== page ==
Thanks to some recent deliveries, the Littoral Society is ready to begin a project along Forked River Beach in Lacey Township, NJ that will help reduce erosion at the site, while also improving water quality in Barnegat Bay.
Thanks to those deliveries, which were delayed by several months due to supply chain issues, the Society has begun scheduling volunteer events. The first two will be held on November 3 and 4 (click here for more information or to register).
On October 25, 28,000 pounds of HESCO lids, baskets, and accessories arrived at the staging site near Forked River Beach. Two more deliveries are coming and the material will be used to build seven, 200-foot long, double-rowed oyster reef segments.
The reefs will be located offshore and run from the mouth of Forked River in the north, near Bayfront Park, to a lagoon located at the southern end of Beach Boulevard. This section has lost over a hundred feet of shoreline since 1995. Erosion rate is accelerating: abut 20 feet of shoreline were lost in 2017 alone.
Children from Bradley Beach Elementary School environmental club came to their hometown beach on Tuesday Oct., 19 for a planting event as part of the American Littoral Society's Beach Grasses in Classes program.
About 20 students from grades five through eight planted 350 beach grass plugs near the entrance to the Brinley Avenue Beach in Bradley Beach. The Beach Grasses program has been running for nearly seven years at the elementary school, but the planting events were halted during the Covid lockdown.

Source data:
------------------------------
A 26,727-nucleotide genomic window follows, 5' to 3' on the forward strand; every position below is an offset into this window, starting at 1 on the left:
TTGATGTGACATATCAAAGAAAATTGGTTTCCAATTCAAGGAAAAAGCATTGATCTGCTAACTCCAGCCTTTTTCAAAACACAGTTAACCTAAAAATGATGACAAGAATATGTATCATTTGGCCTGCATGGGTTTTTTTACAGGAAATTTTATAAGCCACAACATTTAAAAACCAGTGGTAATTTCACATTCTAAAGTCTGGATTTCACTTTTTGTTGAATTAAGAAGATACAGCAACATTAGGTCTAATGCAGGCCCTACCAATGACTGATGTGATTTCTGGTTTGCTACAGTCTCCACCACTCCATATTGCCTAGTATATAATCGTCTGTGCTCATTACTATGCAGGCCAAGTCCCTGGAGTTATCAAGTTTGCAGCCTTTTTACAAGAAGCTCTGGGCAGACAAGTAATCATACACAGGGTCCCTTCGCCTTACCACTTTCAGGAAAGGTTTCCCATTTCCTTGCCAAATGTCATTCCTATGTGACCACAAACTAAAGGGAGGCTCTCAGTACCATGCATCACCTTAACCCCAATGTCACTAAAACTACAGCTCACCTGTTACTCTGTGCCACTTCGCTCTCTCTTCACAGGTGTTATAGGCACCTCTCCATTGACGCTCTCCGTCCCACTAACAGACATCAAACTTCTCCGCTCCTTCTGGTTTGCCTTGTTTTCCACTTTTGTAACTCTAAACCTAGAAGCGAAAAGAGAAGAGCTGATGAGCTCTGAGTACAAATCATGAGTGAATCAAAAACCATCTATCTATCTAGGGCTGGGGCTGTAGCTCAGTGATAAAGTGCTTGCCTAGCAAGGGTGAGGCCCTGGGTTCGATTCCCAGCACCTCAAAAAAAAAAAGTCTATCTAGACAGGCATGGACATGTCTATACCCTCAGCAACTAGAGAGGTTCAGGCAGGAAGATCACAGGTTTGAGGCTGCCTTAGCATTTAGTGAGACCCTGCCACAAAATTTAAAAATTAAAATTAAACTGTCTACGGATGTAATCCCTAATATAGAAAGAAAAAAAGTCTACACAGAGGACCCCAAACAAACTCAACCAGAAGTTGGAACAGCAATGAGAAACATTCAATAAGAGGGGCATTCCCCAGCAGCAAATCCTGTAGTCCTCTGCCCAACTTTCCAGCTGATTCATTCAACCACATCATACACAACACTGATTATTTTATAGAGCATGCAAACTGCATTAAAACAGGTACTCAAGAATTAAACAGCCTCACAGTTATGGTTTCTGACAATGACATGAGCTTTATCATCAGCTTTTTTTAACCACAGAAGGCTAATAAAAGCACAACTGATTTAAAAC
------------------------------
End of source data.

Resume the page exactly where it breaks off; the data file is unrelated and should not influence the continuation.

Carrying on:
Bradley Beach has hosted a number of large and small beach planting events as part of ongoing efforts to restore and protect dunes on the town's beaches.
The last weekend of September was all about oysters at the American Littoral Society.
Society staff attended festivals in Asbury Park and Red Bank at which we recycled shucked oyster shells by the bucket full.
On Friday and Saturday, Sept. 24 and 25, we were at AsburyFest talking about the Society's Operation Oyster work, including our "Shuck It, Don't Chuck It" oyster shell recycling program, as well as how those shells are being used to help restore bays, estuaries and beaches in New Jersey.
On Sunday, Sept. 26, we pitched our tent at the Red Bank Guinness & Oyster Fest for a crazy day of talking about our work in the Two Rivers area, while collecting the shells from about 8,000 oysters consumed by festival attendees.
Shells collected from those events pushed our total shell collected this year from participating restaurants to nearly five tons. The recycled shell is trucked to our curing site on Sandy Hook, where they spend about a year in the sun before being used for living shoreline and reef projects around NJ.
Click here to learn more about our shell recycling program, Operation Oyster, and reef building projects.